Swedes face bumpy journey down the road less travelled
When Swedish bands break big abroad, it's usually on account of their eye-popping eccentricity. For all their outward distinctiveness, taste-maker crushes such as The Hives, Jose Gonzalez, The Knife and Jens Lekman share one crucial trait: a determination to take the road less travelled.
In an industry where American and British acts increasingly seem to invest greater thought in their haircuts than in their music, Sweden gives us something we should crave: fresh ideas and an appealing lack of cynicism.
Jonna Lee, who opens the first night of the Totally Swedish festival in Dublin, has yet to emulate her compatriots' success. She may have scored several moderate hits at home, where her album '10 Pieces, 10 Bruises' took up brief residence in the lower reaches of the charts.
But elsewhere, her quietly anthemic balladry has fallen on arid ground -- a reflection, you suspect, of its tendency towards the insipid and the obvious. Lee is married to the piano player from Travis, the original heartfelt rockers, and you can hear the band's influence all over her sound.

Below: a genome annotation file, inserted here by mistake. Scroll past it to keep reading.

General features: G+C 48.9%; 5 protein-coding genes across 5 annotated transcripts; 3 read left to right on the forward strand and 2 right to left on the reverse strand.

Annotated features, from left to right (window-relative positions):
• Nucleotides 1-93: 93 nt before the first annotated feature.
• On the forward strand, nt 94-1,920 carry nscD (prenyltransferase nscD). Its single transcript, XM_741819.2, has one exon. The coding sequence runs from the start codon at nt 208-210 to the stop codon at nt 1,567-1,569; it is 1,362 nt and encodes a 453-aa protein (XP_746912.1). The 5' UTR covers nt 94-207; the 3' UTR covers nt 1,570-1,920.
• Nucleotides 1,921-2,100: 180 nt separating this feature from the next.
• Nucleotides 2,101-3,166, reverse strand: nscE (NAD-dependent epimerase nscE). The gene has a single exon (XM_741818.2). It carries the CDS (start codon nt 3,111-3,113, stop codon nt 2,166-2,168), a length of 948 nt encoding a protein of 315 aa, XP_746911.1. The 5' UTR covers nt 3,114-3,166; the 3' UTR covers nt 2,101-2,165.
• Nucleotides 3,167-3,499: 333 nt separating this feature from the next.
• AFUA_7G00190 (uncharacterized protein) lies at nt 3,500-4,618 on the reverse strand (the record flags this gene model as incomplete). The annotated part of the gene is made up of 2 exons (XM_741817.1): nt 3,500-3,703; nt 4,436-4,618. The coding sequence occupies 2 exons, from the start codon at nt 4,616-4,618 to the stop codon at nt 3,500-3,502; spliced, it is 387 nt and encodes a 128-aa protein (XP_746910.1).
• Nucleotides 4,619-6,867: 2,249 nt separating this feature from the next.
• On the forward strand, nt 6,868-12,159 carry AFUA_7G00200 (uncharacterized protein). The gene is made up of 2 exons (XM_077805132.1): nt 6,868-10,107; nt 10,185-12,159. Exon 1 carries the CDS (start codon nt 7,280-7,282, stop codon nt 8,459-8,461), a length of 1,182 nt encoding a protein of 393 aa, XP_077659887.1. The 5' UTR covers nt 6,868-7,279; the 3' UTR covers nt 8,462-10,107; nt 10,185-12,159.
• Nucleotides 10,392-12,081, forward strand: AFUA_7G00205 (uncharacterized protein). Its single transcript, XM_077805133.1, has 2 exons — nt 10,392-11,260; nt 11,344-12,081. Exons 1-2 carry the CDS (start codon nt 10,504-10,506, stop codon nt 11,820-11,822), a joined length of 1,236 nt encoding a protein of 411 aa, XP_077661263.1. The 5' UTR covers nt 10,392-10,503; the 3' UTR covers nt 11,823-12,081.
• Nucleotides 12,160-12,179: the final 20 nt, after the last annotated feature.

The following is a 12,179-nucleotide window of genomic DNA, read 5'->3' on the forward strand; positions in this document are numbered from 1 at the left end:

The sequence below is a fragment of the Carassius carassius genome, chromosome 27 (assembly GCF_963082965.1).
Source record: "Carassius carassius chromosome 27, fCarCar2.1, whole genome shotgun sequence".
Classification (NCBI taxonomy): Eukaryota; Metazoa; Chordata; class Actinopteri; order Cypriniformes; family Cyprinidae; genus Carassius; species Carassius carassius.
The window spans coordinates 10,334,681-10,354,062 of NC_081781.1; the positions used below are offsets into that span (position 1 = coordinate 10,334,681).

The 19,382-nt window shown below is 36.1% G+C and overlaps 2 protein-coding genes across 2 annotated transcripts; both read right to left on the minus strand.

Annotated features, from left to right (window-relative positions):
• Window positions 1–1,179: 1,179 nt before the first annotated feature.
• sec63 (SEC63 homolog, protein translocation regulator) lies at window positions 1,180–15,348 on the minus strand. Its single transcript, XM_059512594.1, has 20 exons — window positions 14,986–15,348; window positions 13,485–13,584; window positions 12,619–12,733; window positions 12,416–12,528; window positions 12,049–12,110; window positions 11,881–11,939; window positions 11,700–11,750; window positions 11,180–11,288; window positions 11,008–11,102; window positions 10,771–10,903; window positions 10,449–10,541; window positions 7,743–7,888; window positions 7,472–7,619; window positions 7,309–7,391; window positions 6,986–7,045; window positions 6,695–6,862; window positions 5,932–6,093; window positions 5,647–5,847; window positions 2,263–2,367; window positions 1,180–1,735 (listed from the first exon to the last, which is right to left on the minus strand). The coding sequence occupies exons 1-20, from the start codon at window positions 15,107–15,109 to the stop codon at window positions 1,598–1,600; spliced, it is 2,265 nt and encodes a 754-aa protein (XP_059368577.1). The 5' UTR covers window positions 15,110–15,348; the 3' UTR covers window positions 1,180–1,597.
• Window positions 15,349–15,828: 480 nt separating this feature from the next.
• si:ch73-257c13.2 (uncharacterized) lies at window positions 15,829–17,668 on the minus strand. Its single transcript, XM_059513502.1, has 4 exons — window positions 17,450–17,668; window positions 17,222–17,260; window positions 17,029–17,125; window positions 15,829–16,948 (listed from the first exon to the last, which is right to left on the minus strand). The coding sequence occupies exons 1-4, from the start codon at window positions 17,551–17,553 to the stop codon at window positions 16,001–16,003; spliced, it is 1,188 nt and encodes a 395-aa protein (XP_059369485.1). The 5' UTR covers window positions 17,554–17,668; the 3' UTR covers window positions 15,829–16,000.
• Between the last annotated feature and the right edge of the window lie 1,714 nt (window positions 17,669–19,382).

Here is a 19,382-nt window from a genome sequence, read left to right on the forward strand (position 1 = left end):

Still, your heart goes out to a musician asked to perform to a half-empty room in the Button Factory.
There's a more respectable turnout for Weeping Willows who, despite being billed as Sweden's answer to Depeche Mode, are, it transpires, closer to a Nordic Bell X1. Frontman Magnus Carlson has a tingle-inducing croon, a velvety adjunct to the quintet's gently melancholic songbook. But, as a first-timer, their music feels too subtle to whole-heartedly embrace.
Sweden excels at producing singular talent. But, as this gig confirms, it can churn out its share of boilerplate also.